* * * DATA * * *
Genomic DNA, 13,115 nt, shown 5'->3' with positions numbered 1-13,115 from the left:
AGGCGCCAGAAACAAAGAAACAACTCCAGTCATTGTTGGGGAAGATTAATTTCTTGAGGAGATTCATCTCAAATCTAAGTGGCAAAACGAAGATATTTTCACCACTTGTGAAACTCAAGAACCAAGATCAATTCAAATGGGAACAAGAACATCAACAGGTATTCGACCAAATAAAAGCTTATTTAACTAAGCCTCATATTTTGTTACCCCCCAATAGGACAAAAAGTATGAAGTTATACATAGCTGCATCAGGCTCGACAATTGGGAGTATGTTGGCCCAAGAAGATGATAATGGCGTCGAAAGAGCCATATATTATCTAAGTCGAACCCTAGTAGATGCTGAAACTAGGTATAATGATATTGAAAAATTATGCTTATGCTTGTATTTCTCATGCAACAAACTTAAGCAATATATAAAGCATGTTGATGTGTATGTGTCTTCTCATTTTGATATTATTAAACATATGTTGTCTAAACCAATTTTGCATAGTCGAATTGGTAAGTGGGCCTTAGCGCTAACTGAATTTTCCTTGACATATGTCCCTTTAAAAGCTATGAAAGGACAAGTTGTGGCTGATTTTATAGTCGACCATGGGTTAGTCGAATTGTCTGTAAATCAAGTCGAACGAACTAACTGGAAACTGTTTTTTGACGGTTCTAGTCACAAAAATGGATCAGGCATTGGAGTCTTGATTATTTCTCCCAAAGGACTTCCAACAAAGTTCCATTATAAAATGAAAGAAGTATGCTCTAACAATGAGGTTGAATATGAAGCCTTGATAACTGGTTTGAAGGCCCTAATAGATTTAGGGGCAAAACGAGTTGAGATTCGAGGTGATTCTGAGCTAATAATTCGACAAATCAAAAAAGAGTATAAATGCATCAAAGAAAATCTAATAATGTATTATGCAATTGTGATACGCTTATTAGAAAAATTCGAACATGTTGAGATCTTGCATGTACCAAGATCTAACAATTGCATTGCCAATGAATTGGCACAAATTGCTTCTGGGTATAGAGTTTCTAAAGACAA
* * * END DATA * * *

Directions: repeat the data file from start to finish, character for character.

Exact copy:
Genomic DNA, 13,115 nt, shown 5'->3' with positions numbered 1-13,115 from the left:
AGGCGCCAGAAACAAAGAAACAACTCCAGTCATTGTTGGGGAAGATTAATTTCTTGAGGAGATTCATCTCAAATCTAAGTGGCAAAACGAAGATATTTTCACCACTTGTGAAACTCAAGAACCAAGATCAATTCAAATGGGAACAAGAACATCAACAGGTATTCGACCAAATAAAAGCTTATTTAACTAAGCCTCATATTTTGTTACCCCCCAATAGGACAAAAAGTATGAAGTTATACATAGCTGCATCAGGCTCGACAATTGGGAGTATGTTGGCCCAAGAAGATGATAATGGCGTCGAAAGAGCCATATATTATCTAAGTCGAACCCTAGTAGATGCTGAAACTAGGTATAATGATATTGAAAAATTATGCTTATGCTTGTATTTCTCATGCAACAAACTTAAGCAATATATAAAGCATGTTGATGTGTATGTGTCTTCTCATTTTGATATTATTAAACATATGTTGTCTAAACCAATTTTGCATAGTCGAATTGGTAAGTGGGCCTTAGCGCTAACTGAATTTTCCTTGACATATGTCCCTTTAAAAGCTATGAAAGGACAAGTTGTGGCTGATTTTATAGTCGACCATGGGTTAGTCGAATTGTCTGTAAATCAAGTCGAACGAACTAACTGGAAACTGTTTTTTGACGGTTCTAGTCACAAAAATGGATCAGGCATTGGAGTCTTGATTATTTCTCCCAAAGGACTTCCAACAAAGTTCCATTATAAAATGAAAGAAGTATGCTCTAACAATGAGGTTGAATATGAAGCCTTGATAACTGGTTTGAAGGCCCTAATAGATTTAGGGGCAAAACGAGTTGAGATTCGAGGTGATTCTGAGCTAATAATTCGACAAATCAAAAAAGAGTATAAATGCATCAAAGAAAATCTAATAATGTATTATGCAATTGTGATACGCTTATTAGAAAAATTCGAACATGTTGAGATCTTGCATGTACCAAGATCTAACAATTGCATTGCCAATGAATTGGCACAAATTGCTTCTGGGTATAGAGTTTCTAAAGACAA